December 3, 2021 — American
I have always been slightly unsure about the rather gelatinous thick, deep wobbly nature of a traditional American pumpkin pie, the kind Tommy Lee Jones might seek for inspiration in Men in Black, or Bill Bryson might devour after a long walk in the woods. However, my ambiguity was clarified many years ago during a company celebration at the Le Pont de la Tour restaurant in London. It so happened we were celebrating at the end of November and the menu featured pumpkin tarte. It arrived as a thin and darker version of the usual pie. It was delicious.
I have always tried to find a way to replicate that recipe – but no such recipes exist. Indeed the only recipes for pumpkin pie are from American cookbooks and they alway revert to the traditional thick custard filling. But I happened upon a chestnut tart recipe by Dan Lepard in his Short & Sweet book, and adapted it with a basic recipe from a 1961 version of the New York Times Cookbook, who happily recommend using either light cream, evaporated milk, or milk (!). The warm winter spices often overwhelm a pumpkin pie – so use carefully. I could not find our ground ginger so instead used only cinnamon and ‘mixed’ spice. The result is very similar to the tarte I remembered – surly just as delicious.
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350g cooked pumpkin (either kabocha squash, Delica pumpkin, or butternut squash – or tinned)
315ml double cream – nothing too heavy or rich
2 tsp flour
1 tbs butter
60g light brown sugar
40g dark brown sugar
1 large egg + 1 large yolk
1/2 tsp vanilla
1/2 tsp cinnamon
1/2 tsp mixed spice
Pinch of salt
Whipping cream to serve.
For the pate sable
250g plain flour sifted
100g icing sugar sifted
200g cold unsalted butter cubed
pinch of salt
2 large egg yolks
1 egg for egg wash
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Top 10 pumpkin recipes of all time!
Well, just some our family’s favourite recipes… But before I get onto the list, can we perhaps pause a moment and consider this amazing vegetable?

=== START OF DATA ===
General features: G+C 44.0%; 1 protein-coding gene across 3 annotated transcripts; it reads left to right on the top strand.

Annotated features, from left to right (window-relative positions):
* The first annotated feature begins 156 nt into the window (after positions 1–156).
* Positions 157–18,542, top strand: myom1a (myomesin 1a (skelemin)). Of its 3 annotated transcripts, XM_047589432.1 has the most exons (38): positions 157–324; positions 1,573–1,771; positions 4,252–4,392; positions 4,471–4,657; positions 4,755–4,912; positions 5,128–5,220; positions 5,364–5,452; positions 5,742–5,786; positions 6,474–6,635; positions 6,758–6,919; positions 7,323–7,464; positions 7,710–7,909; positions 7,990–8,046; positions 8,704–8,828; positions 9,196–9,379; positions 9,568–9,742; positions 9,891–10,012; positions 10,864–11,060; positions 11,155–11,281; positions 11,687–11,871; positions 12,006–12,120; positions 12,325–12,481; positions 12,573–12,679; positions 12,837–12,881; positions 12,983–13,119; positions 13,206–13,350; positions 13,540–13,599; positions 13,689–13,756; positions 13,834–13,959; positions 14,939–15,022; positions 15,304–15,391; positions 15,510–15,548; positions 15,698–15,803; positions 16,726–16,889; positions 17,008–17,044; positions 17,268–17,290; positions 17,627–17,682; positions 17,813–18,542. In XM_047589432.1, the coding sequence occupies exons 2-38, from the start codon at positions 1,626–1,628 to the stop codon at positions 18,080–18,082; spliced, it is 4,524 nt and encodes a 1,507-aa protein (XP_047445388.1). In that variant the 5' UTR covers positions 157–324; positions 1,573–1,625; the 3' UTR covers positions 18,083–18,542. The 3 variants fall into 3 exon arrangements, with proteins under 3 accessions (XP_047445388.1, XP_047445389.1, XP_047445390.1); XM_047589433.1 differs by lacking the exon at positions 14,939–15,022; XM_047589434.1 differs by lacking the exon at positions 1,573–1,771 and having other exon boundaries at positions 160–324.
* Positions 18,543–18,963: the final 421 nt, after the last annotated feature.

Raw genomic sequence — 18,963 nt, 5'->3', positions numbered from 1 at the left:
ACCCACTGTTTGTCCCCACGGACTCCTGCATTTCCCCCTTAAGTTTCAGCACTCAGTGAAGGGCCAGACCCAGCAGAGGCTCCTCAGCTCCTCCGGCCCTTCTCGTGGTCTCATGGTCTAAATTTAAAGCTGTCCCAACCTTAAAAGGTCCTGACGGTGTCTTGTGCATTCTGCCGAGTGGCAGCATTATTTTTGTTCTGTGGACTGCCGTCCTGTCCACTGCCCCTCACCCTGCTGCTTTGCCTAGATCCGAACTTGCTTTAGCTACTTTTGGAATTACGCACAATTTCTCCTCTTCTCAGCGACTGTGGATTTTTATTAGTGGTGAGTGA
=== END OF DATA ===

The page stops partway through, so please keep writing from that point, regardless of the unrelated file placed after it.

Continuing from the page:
Did you know, for instance, that pumpkins have been cultivated for over 8,000 years, or that there are over 100 varieties, and that they are grown all over the world?
We know pumpkins are used in savoury and sweet recipes, but this is just the start of their versatility: every part of the plant is edible, including the skin, seeds, leaves and flowers; they can be fried, mashed, steamed, stewed, roasted and candied; scooped-out and carved they turn into jack-o-lanterns for Halloween; and they can even become recreational objects in the activity know as ‘pumpkin chunking’ (where pumpkins are hurled as far as possible using various mechanical devices).
They can be any size you like; from something as little as a big marble to something as large as a small car. They are also packed with nutrients, including all those carotenes in the orange flesh which converts to vitamin A in our body, but also accounts for the pumpkin’s rich nutty caramel taste on our palate – the same characteristics as the similar tasting carrots and sweet potatoes.
There is another important quality inherent in the pumpkin that is also shared with carrots and sweet potatoes – sweetness. A pumpkin is full of sugar (1 kilo of pumpkin can include nearly 7 teaspoons of sugar). So, although widely used in savoury dishes, you are just as likely to find pumpkin in sweet dishes, such as cookies, muffins, cakes, puddings and pies – yes, especially pies!
No traditional Thanksgiving dinner would be complete without a pumpkin pie. Indeed, pumpkin pie is probably more American and traditional than the proverbial apple pie.